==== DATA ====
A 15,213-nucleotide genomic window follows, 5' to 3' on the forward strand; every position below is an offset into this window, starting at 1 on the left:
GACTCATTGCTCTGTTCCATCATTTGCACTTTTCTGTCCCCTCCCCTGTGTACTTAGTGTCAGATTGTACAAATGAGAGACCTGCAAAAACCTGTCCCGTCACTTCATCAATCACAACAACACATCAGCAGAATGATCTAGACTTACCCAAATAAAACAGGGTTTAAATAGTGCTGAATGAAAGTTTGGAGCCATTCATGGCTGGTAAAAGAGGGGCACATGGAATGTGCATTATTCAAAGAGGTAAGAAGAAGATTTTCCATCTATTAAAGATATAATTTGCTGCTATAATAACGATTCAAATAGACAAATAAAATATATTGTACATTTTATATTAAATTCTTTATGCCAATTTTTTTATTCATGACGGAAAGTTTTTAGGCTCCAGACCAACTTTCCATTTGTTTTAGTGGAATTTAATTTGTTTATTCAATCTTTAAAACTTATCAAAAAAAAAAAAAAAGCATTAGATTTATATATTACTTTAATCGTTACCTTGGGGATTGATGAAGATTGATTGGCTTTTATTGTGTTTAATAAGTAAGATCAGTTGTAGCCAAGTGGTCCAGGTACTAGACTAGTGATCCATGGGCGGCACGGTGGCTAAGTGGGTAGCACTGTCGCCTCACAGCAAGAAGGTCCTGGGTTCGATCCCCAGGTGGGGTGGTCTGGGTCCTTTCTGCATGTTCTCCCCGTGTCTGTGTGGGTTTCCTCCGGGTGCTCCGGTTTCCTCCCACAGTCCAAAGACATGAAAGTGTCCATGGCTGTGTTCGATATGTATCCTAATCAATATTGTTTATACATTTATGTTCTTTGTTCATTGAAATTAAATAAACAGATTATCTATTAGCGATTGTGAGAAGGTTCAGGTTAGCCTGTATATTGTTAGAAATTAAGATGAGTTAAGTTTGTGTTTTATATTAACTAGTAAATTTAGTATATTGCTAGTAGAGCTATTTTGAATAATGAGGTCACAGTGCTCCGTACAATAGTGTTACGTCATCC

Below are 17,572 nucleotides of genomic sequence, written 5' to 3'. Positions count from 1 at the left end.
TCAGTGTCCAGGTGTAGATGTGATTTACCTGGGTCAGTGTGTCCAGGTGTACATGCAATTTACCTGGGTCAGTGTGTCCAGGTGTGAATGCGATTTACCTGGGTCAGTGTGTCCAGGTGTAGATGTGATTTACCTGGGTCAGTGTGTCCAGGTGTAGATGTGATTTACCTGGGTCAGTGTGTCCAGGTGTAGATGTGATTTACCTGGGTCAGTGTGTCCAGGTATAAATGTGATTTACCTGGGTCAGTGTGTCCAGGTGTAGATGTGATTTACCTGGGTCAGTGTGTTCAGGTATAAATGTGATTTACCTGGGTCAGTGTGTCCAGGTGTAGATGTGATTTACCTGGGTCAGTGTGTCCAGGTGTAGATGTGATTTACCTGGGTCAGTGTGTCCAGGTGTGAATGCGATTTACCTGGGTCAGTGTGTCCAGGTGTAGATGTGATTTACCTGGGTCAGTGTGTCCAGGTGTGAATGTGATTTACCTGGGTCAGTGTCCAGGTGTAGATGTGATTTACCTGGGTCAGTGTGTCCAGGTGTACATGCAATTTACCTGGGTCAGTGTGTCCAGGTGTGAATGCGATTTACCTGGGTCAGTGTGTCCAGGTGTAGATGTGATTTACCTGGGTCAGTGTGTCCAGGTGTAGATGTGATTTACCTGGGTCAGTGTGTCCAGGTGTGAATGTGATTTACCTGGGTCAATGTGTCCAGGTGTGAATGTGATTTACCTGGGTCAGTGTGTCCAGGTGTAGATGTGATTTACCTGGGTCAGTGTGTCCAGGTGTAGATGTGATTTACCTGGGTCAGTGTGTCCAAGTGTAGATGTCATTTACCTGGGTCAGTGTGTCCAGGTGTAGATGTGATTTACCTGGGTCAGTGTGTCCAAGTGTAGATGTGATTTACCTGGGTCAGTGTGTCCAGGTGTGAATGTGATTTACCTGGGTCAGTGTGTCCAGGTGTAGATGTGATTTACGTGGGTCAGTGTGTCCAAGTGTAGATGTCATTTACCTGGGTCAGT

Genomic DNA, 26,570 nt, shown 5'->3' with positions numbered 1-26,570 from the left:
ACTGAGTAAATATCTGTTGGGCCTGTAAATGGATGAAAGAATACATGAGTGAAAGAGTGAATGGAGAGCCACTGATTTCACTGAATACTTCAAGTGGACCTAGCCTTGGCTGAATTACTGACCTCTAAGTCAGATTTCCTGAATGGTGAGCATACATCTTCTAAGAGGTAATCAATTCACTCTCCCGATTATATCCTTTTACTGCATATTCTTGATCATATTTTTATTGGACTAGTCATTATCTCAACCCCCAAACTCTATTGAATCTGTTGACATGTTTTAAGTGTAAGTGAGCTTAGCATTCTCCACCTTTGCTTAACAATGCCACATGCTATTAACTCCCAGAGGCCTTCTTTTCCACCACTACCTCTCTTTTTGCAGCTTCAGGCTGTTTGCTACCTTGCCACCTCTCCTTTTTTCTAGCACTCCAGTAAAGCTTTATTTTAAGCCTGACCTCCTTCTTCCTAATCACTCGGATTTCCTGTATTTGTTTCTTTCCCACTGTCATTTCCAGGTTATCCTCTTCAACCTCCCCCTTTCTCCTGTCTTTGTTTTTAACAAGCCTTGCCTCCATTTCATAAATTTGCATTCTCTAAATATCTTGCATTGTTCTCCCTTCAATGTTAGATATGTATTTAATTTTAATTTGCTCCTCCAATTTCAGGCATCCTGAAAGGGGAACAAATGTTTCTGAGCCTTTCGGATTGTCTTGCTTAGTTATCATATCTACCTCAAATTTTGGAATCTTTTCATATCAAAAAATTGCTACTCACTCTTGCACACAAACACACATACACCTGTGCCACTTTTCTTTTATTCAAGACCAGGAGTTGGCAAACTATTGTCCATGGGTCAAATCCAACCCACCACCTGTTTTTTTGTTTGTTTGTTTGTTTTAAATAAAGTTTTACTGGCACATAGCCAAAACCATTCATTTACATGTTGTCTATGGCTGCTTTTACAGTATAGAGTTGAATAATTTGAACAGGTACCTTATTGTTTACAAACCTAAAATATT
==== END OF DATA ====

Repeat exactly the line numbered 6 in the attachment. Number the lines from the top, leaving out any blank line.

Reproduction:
ACTGAGTAAATATCTGTTGGGCCTGTAAATGGATGAAAGAATACATGAGTGAAAGAGTGAATGGAGAGCCACTGATTTCACTGAATACTTCAAGTGGACCTAGCCTTGGCTGAATTACTGACCTCTAAGTCAGATTTCCTGAATGGTGAGCATACATCTTCTAAGAGGTAATCAATTCACTCTCCCGATTATATCCTTTTACTGCATATTCTTGATCATATTTTTATTGGACTAGTCATTATCTCAACCCCCAAACTCTATTGAATCTGTTGACATGTTTTAAGTGTAAGTGAGCTTAGCATTCTCCACCTTTGCTTAACAATGCCACATGCTATTAACTCCCAGAGGCCTTCTTTTCCACCACTACCTCTCTTTTTGCAGCTTCAGGCTGTTTGCTACCTTGCCACCTCTCCTTTTTTCTAGCACTCCAGTAAAGCTTTATTTTAAGCCTGACCTCCTTCTTCCTAATCACTCGGATTTCCTGTATTTGTTTCTTTCCCACTGTCATTTCCAGGTTATCCTCTTCAACCTCCCCCTTTCTCCTGTCTTTGTTTTTAACAAGCCTTGCCTCCATTTCATAAATTTGCATTCTCTAAATATCTTGCATTGTTCTCCCTTCAATGTTAGATATGTATTTAATTTTAATTTGCTCCTCCAATTTCAGGCATCCTGAAAGGGGAACAAATGTTTCTGAGCCTTTCGGATTGTCTTGCTTAGTTATCATATCTACCTCAAATTTTGGAATCTTTTCATATCAAAAAATTGCTACTCACTCTTGCACACAAACACACATACACCTGTGCCACTTTTCTTTTATTCAAGACCAGGAGTTGGCAAACTATTGTCCATGGGTCAAATCCAACCCACCACCTGTTTTTTTGTTTGTTTGTTTGTTTTAAATAAAGTTTTACTGGCACATAGCCAAAACCATTCATTTACATGTTGTCTATGGCTGCTTTTACAGTATAGAGTTGAATAATTTGAACAGGTACCTTATTGTTTACAAACCTAAAATATT